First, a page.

Our MM studies
There are over 7000 rare diseases, which collectively affect 1 in 17 people with most being the result of a genetic disorder.
When viewed as a group, rare diseases are very common. The national approach made possible by the NIHR Clinical Research Network Portfolio, means we are able to collect together enough people with a particular condition to make a research project feasible. This leads to improved care and the development of new treatments. A prime example of this work is the Musketeers’ Memorandum.
The NIHR Musketeers’ Memorandum allows a single lead UK genetics unit to rapidly enable set-up for a rare disease non-CTIMP (Clinical Trial of an Investigational Medicinal Product) project, which can then be delivered across all regional genetics centres.
At a meeting of NIHR Senior Investigators, Professor Sir John Burn and his team were tasked with working with NOCRI (NIHR Office for Clinical Research Infrastructure) to develop a national agreement. When a regional genetics centre, supported by their NHS Trust, developed a rare disease non-CTIMP project, the R&D teams responsible for all the other regional genetics centres in the UK would sign off without a full review of protocol and the need for individual negotiations.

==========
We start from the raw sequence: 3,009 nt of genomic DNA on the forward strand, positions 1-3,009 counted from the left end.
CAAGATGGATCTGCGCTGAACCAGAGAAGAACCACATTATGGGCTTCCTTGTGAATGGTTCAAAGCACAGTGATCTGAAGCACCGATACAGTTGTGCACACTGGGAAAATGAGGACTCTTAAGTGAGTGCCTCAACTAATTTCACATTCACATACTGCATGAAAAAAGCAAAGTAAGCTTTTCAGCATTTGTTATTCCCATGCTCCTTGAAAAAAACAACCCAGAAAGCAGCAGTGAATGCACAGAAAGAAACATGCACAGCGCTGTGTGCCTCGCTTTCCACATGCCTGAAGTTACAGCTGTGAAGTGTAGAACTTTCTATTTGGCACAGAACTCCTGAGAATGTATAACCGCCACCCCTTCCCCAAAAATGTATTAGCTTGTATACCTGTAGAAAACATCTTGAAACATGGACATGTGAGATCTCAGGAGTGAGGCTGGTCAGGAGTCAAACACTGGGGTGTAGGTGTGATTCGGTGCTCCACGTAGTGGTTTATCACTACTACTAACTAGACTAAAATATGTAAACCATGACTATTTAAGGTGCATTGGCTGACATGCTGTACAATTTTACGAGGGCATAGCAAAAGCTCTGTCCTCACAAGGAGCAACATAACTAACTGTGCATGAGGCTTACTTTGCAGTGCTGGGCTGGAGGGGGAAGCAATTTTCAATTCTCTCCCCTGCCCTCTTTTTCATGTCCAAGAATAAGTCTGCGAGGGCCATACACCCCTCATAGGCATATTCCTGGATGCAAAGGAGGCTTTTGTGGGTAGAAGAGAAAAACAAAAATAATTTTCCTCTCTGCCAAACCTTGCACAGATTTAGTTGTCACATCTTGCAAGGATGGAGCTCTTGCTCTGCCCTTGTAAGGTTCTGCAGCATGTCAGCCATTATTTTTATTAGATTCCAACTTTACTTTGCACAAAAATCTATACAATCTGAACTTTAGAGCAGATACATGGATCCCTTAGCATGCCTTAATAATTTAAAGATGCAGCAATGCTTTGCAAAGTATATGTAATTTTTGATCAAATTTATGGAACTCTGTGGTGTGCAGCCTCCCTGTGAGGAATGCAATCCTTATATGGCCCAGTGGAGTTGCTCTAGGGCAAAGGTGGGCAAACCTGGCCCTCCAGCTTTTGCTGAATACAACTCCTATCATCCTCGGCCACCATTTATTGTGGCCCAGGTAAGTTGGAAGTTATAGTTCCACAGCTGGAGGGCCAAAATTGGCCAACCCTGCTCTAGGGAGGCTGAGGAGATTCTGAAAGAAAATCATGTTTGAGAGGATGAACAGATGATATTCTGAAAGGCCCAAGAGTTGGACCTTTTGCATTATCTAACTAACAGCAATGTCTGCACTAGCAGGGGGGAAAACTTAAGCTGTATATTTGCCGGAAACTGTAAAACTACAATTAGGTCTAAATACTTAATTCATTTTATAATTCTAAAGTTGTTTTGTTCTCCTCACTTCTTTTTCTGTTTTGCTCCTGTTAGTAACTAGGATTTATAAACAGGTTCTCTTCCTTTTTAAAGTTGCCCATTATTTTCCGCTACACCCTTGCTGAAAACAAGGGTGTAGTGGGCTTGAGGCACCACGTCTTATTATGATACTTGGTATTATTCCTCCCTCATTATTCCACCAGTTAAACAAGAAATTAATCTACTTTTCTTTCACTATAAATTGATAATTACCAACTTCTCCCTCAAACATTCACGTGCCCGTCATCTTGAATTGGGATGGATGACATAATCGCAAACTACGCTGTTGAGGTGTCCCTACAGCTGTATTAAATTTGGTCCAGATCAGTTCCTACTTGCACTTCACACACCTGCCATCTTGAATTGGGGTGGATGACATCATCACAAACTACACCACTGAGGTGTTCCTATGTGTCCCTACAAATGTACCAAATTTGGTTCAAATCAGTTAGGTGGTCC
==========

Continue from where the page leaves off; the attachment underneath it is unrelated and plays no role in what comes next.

The cost to trusts is minimal and each will benefit from portfolio recruitment funding. The benefits to people with rare disease will be significant too. It is hoped that every centre in the UK joins the Musketeers' Memorandum - all for one and one for all!
Under this agreement residual material from the blood, saliva and previously collected tissue collected in studies and stored in biobanks, can be shared for the benefit of research into rare genetic disease. The local processes of each biobank with stored material would need to be applied. If you think your study might benefit from the Musketeers’ Memorandum, please read the eligibility criteria.
For further information please contact email@example.com
Professor Sir John Burn describes the impact of the Musketeers' Memorandum on rare disease research